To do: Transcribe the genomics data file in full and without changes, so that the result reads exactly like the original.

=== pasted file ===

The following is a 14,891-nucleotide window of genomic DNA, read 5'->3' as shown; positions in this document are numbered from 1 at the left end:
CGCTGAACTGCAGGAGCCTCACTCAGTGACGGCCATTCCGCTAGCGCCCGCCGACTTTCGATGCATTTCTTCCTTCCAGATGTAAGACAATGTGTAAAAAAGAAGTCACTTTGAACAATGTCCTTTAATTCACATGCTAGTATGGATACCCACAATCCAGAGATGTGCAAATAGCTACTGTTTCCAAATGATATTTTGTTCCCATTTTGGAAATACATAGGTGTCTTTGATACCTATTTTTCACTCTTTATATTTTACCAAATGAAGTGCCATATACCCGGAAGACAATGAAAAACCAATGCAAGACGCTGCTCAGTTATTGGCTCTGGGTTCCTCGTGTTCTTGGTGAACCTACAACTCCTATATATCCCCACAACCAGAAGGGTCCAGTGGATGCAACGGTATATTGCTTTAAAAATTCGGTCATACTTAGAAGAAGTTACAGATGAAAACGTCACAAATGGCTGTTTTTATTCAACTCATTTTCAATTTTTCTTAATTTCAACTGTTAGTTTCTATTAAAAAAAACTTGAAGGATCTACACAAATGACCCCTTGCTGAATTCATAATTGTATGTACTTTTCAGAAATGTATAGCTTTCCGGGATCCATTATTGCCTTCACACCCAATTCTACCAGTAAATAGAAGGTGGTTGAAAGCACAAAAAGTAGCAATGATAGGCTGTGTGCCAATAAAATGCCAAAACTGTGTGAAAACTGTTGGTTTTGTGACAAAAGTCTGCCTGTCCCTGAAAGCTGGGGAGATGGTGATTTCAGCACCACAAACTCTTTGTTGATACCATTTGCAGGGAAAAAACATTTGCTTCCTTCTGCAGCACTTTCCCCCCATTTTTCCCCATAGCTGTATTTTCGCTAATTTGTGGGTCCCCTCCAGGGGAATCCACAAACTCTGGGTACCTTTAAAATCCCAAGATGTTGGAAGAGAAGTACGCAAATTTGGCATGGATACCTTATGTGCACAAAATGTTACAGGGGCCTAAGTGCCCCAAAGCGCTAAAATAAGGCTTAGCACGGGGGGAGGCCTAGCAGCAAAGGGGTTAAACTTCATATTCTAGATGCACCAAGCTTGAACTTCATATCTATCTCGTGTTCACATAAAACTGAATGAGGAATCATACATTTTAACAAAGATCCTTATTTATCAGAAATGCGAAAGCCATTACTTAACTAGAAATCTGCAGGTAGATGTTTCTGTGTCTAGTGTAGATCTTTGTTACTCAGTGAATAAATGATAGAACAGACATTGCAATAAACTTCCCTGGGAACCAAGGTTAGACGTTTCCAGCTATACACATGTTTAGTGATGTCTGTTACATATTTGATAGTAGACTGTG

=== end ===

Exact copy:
The following is a 14,891-nucleotide window of genomic DNA, read 5'->3' as shown; positions in this document are numbered from 1 at the left end:
CGCTGAACTGCAGGAGCCTCACTCAGTGACGGCCATTCCGCTAGCGCCCGCCGACTTTCGATGCATTTCTTCCTTCCAGATGTAAGACAATGTGTAAAAAAGAAGTCACTTTGAACAATGTCCTTTAATTCACATGCTAGTATGGATACCCACAATCCAGAGATGTGCAAATAGCTACTGTTTCCAAATGATATTTTGTTCCCATTTTGGAAATACATAGGTGTCTTTGATACCTATTTTTCACTCTTTATATTTTACCAAATGAAGTGCCATATACCCGGAAGACAATGAAAAACCAATGCAAGACGCTGCTCAGTTATTGGCTCTGGGTTCCTCGTGTTCTTGGTGAACCTACAACTCCTATATATCCCCACAACCAGAAGGGTCCAGTGGATGCAACGGTATATTGCTTTAAAAATTCGGTCATACTTAGAAGAAGTTACAGATGAAAACGTCACAAATGGCTGTTTTTATTCAACTCATTTTCAATTTTTCTTAATTTCAACTGTTAGTTTCTATTAAAAAAAACTTGAAGGATCTACACAAATGACCCCTTGCTGAATTCATAATTGTATGTACTTTTCAGAAATGTATAGCTTTCCGGGATCCATTATTGCCTTCACACCCAATTCTACCAGTAAATAGAAGGTGGTTGAAAGCACAAAAAGTAGCAATGATAGGCTGTGTGCCAATAAAATGCCAAAACTGTGTGAAAACTGTTGGTTTTGTGACAAAAGTCTGCCTGTCCCTGAAAGCTGGGGAGATGGTGATTTCAGCACCACAAACTCTTTGTTGATACCATTTGCAGGGAAAAAACATTTGCTTCCTTCTGCAGCACTTTCCCCCCATTTTTCCCCATAGCTGTATTTTCGCTAATTTGTGGGTCCCCTCCAGGGGAATCCACAAACTCTGGGTACCTTTAAAATCCCAAGATGTTGGAAGAGAAGTACGCAAATTTGGCATGGATACCTTATGTGCACAAAATGTTACAGGGGCCTAAGTGCCCCAAAGCGCTAAAATAAGGCTTAGCACGGGGGGAGGCCTAGCAGCAAAGGGGTTAAACTTCATATTCTAGATGCACCAAGCTTGAACTTCATATCTATCTCGTGTTCACATAAAACTGAATGAGGAATCATACATTTTAACAAAGATCCTTATTTATCAGAAATGCGAAAGCCATTACTTAACTAGAAATCTGCAGGTAGATGTTTCTGTGTCTAGTGTAGATCTTTGTTACTCAGTGAATAAATGATAGAACAGACATTGCAATAAACTTCCCTGGGAACCAAGGTTAGACGTTTCCAGCTATACACATGTTTAGTGATGTCTGTTACATATTTGATAGTAGACTGTG